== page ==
2. Finite Element Model
For the circular tube stub columns, the ratio of diameter to thickness (D/t) is the main factor focused on to mount the reduction of the section strength resulting from local buckling. And for the long column, the overall slenderness ratio (λl) is the indicator for the overall buckling resistant. As for the FE specimens designed for the research of the ultimate capacity of intermediate length circular tubes, both D/t and λl were comprehensively taken into account because of the local and overall buckling coupled. The geometric characteristics of the finite element models (FE models) were presented as shown in Table 1. These FE models consist of 8 cross-section types. The D/t of cross sections varies from 22 to 76, and the overall slenderness ratio λ varies from 15 to 60, totaling 80 pieces. Geometrical and material nonlinearities were incorporated in the FE models in order to replicate the structural behavior observed in the experimental program.
2.1. Type of Element and Element Mesh Size
Shell elements SHELL181 provided by general-purpose finite element analysis (FEA) package ANSYS were adopted to discretize the high-strength Q420 welded circular tube columns to capture the local deformation and stress distribution, which have been successfully implemented in some studies .
Suitable element size can balance the multipoint requirements of numerical calculation including calculation accuracy, efficiency, and convergence of the numerical calculation. In this paper, the welded residual stresses were simulated by applying initial stresses directly at the gauss integral points. The tube circumference line was discretized into 20 elements and the number of element in axis direction was 20 times the ratio of the axis length to the circumference length. In this way, each element was basically square and with the same element number, which brought convenience to automatic batch calculation.
2.2. Boundary Condition and Loading Method
The specimens were usually hinged in two ends in most experiments for the research of the overall buckling or the interactive buckling performance as shown in Figure 1. The boundary conditions for all FE models were simulated according to the test conditions. The details are described as follows. Because the element mass was not considered in the static analysis, at the midpoint of the two-end surfaces of the specimen, the mass element (Mass 21) was set as the main node to form a rigid surface with the nodes of the circumference through the “CERIG” command shown in Figure 2. Translations in the x, y, and z directions of the mass element in one end were constrained, and translations in the x and y directions of the mass element in another end were constrained, where pressure loads were applied in z direction simultaneously.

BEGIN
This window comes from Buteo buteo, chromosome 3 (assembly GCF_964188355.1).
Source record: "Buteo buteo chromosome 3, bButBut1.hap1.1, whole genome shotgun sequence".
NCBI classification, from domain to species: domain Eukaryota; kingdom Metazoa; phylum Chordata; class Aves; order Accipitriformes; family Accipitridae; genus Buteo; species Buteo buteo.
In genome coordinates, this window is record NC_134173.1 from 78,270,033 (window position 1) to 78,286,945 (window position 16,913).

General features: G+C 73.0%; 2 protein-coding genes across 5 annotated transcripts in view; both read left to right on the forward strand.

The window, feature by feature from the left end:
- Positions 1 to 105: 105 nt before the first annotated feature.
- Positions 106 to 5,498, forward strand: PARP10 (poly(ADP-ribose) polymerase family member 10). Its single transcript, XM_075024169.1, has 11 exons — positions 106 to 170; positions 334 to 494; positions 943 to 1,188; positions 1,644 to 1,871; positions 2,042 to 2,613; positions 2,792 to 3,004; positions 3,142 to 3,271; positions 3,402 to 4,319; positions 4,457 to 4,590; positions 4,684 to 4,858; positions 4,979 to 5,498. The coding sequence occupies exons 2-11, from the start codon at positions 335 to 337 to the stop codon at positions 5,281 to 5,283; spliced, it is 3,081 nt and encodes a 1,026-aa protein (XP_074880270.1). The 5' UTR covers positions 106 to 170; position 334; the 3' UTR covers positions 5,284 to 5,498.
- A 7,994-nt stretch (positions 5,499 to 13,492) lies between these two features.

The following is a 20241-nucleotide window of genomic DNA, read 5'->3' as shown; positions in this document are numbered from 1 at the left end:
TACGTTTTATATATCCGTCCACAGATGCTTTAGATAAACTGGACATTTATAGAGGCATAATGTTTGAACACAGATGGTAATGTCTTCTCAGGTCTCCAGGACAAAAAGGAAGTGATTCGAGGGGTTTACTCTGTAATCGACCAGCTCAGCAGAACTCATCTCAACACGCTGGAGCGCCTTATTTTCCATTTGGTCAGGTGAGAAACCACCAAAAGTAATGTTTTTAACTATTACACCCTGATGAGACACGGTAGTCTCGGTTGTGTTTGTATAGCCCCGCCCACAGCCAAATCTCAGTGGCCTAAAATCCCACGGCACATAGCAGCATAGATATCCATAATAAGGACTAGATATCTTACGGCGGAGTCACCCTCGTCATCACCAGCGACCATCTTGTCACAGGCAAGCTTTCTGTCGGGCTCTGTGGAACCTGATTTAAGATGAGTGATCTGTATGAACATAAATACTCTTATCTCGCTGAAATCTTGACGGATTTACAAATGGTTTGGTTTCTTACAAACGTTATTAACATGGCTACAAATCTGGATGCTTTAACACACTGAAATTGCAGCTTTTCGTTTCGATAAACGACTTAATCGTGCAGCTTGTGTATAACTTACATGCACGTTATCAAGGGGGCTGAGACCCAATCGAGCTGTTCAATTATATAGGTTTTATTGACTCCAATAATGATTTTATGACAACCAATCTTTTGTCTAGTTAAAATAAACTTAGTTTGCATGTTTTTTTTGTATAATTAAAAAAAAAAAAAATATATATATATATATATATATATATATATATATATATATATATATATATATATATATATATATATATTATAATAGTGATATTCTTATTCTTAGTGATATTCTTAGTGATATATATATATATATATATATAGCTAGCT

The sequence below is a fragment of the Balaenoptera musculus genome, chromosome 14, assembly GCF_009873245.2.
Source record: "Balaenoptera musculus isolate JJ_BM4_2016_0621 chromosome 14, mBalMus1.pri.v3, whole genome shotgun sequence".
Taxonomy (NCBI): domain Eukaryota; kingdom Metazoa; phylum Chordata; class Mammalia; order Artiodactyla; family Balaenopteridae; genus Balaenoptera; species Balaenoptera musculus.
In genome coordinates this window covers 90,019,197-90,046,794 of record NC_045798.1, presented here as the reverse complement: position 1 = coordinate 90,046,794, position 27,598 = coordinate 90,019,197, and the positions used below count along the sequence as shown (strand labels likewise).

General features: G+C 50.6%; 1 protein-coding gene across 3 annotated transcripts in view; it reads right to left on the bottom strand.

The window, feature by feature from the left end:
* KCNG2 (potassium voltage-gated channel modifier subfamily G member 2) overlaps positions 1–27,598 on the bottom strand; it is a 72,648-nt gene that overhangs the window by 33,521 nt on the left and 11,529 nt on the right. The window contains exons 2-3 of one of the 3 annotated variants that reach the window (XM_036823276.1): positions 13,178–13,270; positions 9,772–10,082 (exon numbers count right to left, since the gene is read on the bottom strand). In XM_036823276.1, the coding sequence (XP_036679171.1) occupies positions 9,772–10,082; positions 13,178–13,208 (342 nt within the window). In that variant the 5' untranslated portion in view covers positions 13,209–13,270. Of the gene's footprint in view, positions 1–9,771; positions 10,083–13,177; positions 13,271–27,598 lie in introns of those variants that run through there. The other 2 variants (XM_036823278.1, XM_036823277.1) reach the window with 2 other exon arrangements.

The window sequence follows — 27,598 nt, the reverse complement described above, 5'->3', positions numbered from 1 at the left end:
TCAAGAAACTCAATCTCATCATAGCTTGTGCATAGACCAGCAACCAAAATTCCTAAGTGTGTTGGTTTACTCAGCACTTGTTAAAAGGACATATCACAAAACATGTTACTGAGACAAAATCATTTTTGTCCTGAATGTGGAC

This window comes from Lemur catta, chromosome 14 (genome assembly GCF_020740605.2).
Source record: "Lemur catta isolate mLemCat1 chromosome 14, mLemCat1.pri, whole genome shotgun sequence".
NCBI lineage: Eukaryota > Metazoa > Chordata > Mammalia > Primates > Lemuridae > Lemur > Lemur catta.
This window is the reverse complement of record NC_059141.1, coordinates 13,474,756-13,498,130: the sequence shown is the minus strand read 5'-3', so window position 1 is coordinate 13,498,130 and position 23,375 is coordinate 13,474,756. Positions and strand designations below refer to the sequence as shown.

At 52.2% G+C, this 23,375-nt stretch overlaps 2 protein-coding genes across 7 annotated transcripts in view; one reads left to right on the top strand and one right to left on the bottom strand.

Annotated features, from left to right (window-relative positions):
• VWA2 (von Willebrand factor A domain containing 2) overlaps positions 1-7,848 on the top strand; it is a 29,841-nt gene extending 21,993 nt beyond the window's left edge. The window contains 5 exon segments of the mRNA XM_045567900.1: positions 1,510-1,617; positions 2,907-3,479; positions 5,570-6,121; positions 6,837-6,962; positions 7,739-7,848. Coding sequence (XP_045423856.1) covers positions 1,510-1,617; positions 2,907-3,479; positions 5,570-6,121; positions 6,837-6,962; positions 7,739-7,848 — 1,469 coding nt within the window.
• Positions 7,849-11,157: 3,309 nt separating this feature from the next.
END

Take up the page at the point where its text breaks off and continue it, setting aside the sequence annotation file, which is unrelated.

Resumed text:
2.3. Material Properties
Because the material mechanical characteristics are random variables which are not completely consistent even for the steel of the same grade, in order to ensure the universality of the investigation results, the data put into practice in numerical simulation of high-strength steel columns in  were adopted. The stress-strain relation employed in FEM was the multilinear kinematic hardening model with a yield strength of 420 MPa, a Young modulus of 210 GPa, and a Poisson ratio of 0.3 as shown in Figure 3. The strain εst denotes the strain corresponding to the end of the yield plateau, and the strain εu corresponds to the strain at the steel ultimate tensile stress fu.
2.4. Geometric Imperfection
Two types of imperfections, including local geometric imperfections and overall geometric imperfections, were both taken into account. The overall geometric imperfection amplitude was usually L/1000, including the initial bending of the whole member and the initial eccentricity in the actual loading. The initial local geometric imperfection of tubular section members mainly depends on the D/t. Various amplitude specifications are provided in different regions, such as in AISC, in ECCS, and in ESDC, respectively. In comparison, it can be seen that provisions in ECCS correspond to the largest amplitude. For example, the amplitude value of D480 × 12 is 4.60 mm, 6.32 mm, and 0.002 mm, respectively. In the subsequent FE analysis, the amplitude “ECCS” was adopted.